It’s been a while since I’ve shared my recent reads, and we are also in film awards season, so it’s a good time to write about those two subjects. I have a long list of classic literature that I want to get through and made some headway at the end of 2020 and beginning of 2021. Do you know I never read “The Catcher in the Rye” or “To Kill a Mockingbird” or “Lord of the Flies” in school? Neither in high school or college! I started with James Baldwin’s “Go Tell It On the Mountain”. First off, I am a HUGE James Baldwin fan. I actually hate that I did not know of him or much about his activism and work until more recently. When I was at a Hank Willis Jr. exhibit at the Cincinnati Art Museum there was a video montage that used mostly all of Baldwin’s words and speeches to narrate. It was amazing. And awe-inspiring. Baldwin is a true treasure.
I then moved on to tackle some James Joyce, starting with “Dubliners” and “A Portrait of the Artist as a Young Man”. I liked the short story style of “Dubliners”. Next, I took on “Ulysses”. Now, I’ve read Tolstoy, but Joyce’s “Ulysses” has to be the most difficult book I’ve ever read. The stream of consciousness narrative was difficult to follow and the metaphors and hallucinations of the characters and everything else that makes the book legendary also made it very difficult. It’s not that I did not enjoy and respect it, but I was very glad to be done with it. Certainly a challenge.
The final classic I read was “Brave New World” by Aldous Huxley, which was very good. An excellent dystopian novel for anyone with interest in that genre. Sit it up right beside “A Handmaid’s Tale”. Political and personal preferences aside, I have always enjoyed reading Bill O’Reilly and Martin Dugard’s Killing series. I knocked off “Killing England” and “Killing of the Rising Sun”.
After those classics and non-fictions, I took a swing back into some fiction. Sue Monk Kidd’s “The Book of Longings” was great. I was hesitant to read it since I don’t fully believe in some of the story, but keeping in mind it is truly fiction made me appreciate the story. It was a good read for Lent, too, because of the view of Jesus’ life, death and personality.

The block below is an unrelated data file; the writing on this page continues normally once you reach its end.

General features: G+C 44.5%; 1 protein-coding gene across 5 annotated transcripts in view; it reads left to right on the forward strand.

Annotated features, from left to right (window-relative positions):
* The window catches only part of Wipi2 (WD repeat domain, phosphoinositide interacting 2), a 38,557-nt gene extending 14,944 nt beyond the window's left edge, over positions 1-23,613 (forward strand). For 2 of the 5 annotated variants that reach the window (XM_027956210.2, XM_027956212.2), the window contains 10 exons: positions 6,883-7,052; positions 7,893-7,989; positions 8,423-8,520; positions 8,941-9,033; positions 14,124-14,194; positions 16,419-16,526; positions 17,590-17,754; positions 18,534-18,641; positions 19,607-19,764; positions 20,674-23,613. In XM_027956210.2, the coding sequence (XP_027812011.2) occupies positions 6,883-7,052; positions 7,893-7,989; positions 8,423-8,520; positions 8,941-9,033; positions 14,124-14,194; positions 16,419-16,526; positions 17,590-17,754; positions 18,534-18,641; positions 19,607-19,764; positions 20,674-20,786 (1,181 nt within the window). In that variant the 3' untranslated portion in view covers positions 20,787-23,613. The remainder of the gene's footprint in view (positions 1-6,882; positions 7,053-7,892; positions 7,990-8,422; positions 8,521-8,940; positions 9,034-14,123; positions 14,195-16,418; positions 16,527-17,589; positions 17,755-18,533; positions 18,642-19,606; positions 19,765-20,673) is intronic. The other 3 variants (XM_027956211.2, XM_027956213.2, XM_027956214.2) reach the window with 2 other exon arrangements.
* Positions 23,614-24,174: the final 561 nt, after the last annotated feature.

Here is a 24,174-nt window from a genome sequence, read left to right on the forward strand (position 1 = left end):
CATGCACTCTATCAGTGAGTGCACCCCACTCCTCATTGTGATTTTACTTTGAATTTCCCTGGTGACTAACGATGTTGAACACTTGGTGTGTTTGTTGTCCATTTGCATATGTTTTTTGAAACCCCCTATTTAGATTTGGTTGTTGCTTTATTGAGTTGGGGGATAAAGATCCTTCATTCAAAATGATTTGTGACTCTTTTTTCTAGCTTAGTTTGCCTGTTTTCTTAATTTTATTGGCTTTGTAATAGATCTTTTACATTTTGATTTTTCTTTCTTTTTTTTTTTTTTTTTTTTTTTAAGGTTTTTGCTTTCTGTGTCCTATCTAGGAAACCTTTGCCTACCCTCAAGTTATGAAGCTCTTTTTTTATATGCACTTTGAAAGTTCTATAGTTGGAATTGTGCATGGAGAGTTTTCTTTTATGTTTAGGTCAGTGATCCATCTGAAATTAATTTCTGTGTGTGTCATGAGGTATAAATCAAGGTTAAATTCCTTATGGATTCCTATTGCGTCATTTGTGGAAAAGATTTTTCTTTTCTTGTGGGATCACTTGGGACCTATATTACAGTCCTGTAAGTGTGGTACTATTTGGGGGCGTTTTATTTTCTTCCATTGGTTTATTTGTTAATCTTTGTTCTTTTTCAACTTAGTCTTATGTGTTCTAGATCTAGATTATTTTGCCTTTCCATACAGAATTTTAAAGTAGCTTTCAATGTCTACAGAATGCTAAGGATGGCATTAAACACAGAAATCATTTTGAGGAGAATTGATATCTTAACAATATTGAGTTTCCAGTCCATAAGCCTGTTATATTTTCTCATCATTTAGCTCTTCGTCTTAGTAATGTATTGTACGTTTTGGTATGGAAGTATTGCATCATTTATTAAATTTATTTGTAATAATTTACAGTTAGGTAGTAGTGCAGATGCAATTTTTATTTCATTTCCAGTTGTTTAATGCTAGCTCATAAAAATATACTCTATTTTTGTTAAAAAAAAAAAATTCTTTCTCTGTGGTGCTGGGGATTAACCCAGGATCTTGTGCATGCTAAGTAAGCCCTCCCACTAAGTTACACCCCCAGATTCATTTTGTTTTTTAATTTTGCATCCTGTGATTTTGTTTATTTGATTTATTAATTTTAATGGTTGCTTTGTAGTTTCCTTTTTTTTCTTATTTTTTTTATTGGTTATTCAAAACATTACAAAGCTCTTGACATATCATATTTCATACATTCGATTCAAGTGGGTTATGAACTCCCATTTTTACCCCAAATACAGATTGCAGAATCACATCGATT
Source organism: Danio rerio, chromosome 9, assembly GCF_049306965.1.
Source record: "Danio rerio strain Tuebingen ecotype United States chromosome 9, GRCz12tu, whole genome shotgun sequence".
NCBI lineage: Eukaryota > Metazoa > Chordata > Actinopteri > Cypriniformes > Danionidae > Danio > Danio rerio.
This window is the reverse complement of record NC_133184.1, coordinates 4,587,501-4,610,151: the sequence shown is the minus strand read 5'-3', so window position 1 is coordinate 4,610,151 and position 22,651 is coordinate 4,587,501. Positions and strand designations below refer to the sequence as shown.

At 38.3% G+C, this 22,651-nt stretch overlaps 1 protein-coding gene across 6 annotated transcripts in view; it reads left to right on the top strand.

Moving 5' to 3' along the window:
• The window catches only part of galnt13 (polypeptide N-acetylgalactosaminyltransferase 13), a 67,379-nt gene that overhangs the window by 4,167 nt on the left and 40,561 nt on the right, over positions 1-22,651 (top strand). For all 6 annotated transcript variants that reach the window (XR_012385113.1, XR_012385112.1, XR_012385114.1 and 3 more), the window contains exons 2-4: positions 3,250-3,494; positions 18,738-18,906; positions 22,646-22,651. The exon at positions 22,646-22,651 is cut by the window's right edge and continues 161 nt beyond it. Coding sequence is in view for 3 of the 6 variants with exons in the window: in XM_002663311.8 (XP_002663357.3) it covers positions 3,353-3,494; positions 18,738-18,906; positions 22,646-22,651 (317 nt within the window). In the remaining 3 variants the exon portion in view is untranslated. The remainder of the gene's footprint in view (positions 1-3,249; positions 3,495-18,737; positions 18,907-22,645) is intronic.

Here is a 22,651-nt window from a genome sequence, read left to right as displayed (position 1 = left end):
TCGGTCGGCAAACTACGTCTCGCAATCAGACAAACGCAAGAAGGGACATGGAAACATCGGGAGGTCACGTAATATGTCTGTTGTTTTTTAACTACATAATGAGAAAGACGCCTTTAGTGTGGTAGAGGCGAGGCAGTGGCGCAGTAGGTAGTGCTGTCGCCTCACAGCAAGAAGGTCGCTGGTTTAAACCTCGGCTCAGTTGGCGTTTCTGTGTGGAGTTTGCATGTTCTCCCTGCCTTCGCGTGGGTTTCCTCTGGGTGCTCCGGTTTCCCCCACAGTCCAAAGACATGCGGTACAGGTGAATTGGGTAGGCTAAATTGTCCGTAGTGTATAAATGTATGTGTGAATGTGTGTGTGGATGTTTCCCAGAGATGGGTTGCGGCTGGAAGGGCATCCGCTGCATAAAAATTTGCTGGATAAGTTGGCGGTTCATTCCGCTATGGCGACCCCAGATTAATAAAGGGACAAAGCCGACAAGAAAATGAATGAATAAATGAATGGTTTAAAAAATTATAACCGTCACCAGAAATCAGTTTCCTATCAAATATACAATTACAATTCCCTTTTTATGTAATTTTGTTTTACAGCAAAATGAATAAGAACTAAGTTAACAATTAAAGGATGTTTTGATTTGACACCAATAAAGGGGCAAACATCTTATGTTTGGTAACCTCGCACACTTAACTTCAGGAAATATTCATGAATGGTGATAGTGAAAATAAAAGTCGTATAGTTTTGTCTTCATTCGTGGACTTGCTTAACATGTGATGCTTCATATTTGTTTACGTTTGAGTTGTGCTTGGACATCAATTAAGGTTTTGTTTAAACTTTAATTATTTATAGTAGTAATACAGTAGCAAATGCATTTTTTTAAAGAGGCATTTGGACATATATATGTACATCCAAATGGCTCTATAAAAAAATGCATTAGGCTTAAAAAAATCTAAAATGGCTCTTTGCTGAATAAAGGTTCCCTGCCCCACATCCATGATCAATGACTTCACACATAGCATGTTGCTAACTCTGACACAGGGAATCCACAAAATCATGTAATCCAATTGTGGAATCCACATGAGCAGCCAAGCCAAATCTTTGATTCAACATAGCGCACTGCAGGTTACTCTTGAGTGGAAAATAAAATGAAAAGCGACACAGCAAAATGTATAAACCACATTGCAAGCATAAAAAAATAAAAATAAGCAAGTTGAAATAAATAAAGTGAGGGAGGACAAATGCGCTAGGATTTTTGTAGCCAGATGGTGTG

Back in December I joined a book club with some old friends and former high school classmates. Here’s what we’ve read so far:
• “Vox” by Christina Dalcher (eye-opening dystopian novel, very good)
• “Backstage Pass” by Olivia Cummings (steamy romance novel, if you’re into that kind of thing)
• “The Light in Hidden Places” by Sharon Cameron (YA Holocaust novel based on a true story - fantastic read)
• “The Magic Strings of Frankie Presto” by Mitch Albom (great writing and a lot going on to keep you intrigued; good, but not the warmest read)
We already have our April pick plus I’m underway on a new stack of fiction, so I’ll be back with all those reads once I get through them!
In terms of film and documentaries, I have a lot of work to do! The Academy Awards are coming up in a month, so I have some time left but need to get watching! I loved, loved, loved, loved “Mank”. If you haven’t seen or don’t fully understand the film “Citizen Kane”, “Mank” will do nothing for you. But as a movie buff (especially the classics) Mank checked all the boxes for me. I already want to go back and watch it again. Chadwick Boseman is a front-runner for best supporting actor, and it has nothing to do with his passing. His performance in “Ma Rainey’s Black Bottom” was PHENOMENAL. And I mean that to the extent of every one of those capital letters! A great August Wilson-based film. If you liked “Fences” from a few years ago, check out this one. I already touched on “Soul” in a previous post, so will skip that here (loved it). “The Prom” was eh. Great cast, but nothing earth-shattering. A fun watch. “One Night In Miami” was excellent. I mean, Leslie Odom Jr. can do no wrong in my eyes so it was great to see him in a big film. Loved the whole premise, the dialogue, the acting, everything.
The only nominated documentary I’ve watched so far is “Time”. It was good, but it struggled to hold my interest at times. The message was extremely poignant in our current society. I’m looking forward to watching a few more in the coming weeks.
What have you been reading lately? I’m always open to suggestions to add to my list. Have you watched any movies or documentaries lately? As always, leave a comment and let me know what you think.
"To accomplish great things, we must not only act, but also dream; not only plan, but also believe." --Anatole France